I sat and thought about this for a good few days, poring over any kind of study about this phenomenon, and eventually came to the conclusion that the US these days is so preoccupied with the petty materialism brought on by the digital age, that the idea of exploring outside the Earth’s sphere of existence seems somewhat trite. Instead of revering people like Sally Ride, Neil Armstrong and Stephen Hawking, they revere people like Honey Boo Boo, Kim Kardashian and the Pittsburgh Steelers.
I hate to break it to you, but a Kardashian isn’t going to be piloting or designing the next generation spacecraft. Can we all just stop for a second and think about how good it feels to realize this?
I founded a non-profit organization, Project One World, to try and counter this. Basically it is an organization dedicated to sharing the excitement of space travel and the sciences with students. When I started to talk to people about this, I got excited, because THEY got excited.
I spoke to a group of high school kids recently about the space program and most of them had no clue we had went to the moon. They had NO clue about the retired Shuttle Program. They had no clue that the Russians and the Chinese were still sending people into space. They had heard about Pluto recently (because of the New Horizons mission finally reaching Pluto this month), but had no idea of the significance of the event.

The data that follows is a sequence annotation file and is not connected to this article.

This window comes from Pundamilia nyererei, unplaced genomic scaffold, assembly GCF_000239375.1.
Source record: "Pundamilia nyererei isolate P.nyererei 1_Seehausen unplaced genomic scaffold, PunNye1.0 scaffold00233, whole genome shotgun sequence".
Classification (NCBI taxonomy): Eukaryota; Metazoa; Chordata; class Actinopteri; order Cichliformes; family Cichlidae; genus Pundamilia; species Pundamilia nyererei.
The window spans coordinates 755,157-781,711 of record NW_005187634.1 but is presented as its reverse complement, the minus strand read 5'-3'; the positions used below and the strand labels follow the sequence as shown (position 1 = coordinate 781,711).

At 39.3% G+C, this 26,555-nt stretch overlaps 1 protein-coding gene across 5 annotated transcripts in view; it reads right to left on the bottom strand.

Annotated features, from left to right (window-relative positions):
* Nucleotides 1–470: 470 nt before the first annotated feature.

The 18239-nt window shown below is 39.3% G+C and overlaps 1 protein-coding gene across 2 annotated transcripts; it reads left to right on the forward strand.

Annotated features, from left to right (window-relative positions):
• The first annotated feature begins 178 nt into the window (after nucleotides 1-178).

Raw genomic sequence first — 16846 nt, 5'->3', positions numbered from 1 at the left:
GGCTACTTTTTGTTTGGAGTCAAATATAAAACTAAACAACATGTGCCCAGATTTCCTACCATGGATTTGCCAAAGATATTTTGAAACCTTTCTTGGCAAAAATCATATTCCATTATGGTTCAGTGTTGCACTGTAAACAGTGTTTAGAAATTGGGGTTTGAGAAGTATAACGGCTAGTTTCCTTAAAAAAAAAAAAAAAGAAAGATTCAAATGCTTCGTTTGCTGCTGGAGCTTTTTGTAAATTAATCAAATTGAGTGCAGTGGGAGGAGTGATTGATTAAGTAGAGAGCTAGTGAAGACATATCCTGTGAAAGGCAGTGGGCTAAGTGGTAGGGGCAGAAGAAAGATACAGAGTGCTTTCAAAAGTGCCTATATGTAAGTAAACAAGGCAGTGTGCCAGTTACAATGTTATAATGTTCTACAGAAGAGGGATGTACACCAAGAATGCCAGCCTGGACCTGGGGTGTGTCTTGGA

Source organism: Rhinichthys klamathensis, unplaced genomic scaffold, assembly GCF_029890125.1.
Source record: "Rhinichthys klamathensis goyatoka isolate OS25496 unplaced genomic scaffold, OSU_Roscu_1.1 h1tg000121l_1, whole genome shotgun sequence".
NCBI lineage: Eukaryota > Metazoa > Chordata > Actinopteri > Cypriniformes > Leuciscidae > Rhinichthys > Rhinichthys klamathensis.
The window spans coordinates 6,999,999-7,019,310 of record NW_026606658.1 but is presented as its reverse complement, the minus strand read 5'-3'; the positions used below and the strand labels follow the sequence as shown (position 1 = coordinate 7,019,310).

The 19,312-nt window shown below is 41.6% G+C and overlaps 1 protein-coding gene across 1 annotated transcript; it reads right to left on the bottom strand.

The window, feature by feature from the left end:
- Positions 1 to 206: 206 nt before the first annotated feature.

However, as I explained to them about the Dragon and Cygnus capsules developed by SpaceX and Orbital ATK, they got so absolutely psyched about the idea that there were going to be manned space flights in the future. One even said he wanted to be on one of those spacecraft someday.
Then, reality hit me—I may have just set the next Neil Armstrong on the path to his destiny. (As a side note, Project One World will be sending a young man or woman aged 12-14 to Space Camp in Huntsville, Alabama next fall in a contest called “Mission: Space Camp”.)
I believe if we just show the youth of today the excitement of the space programs and the sciences, if we led them to the understanding that what they experience in their day-to-day lives is but a fraction of what they could experience, if we just showed them they could be so much more than consumers, teetering on mental life-support in a media/celebrity/pop culture coma, we could make the world a thriving metropolis of ideas and solutions, rather than the swamp of division and conflict exists today.
So, this article is really a call to action. If you believe, as I do, that space travel and the sciences are important, say so. Talk to people about Project One World, or about spaceflight in general.
After all, all we really have in this world is each other.
The organization’s tagline is a reflection of this. Project One World… One World… One Goal… Together.
To learn more about Project One World and possibly how you could help, check out http://projectoneworld.us.
Photos courtesy of author.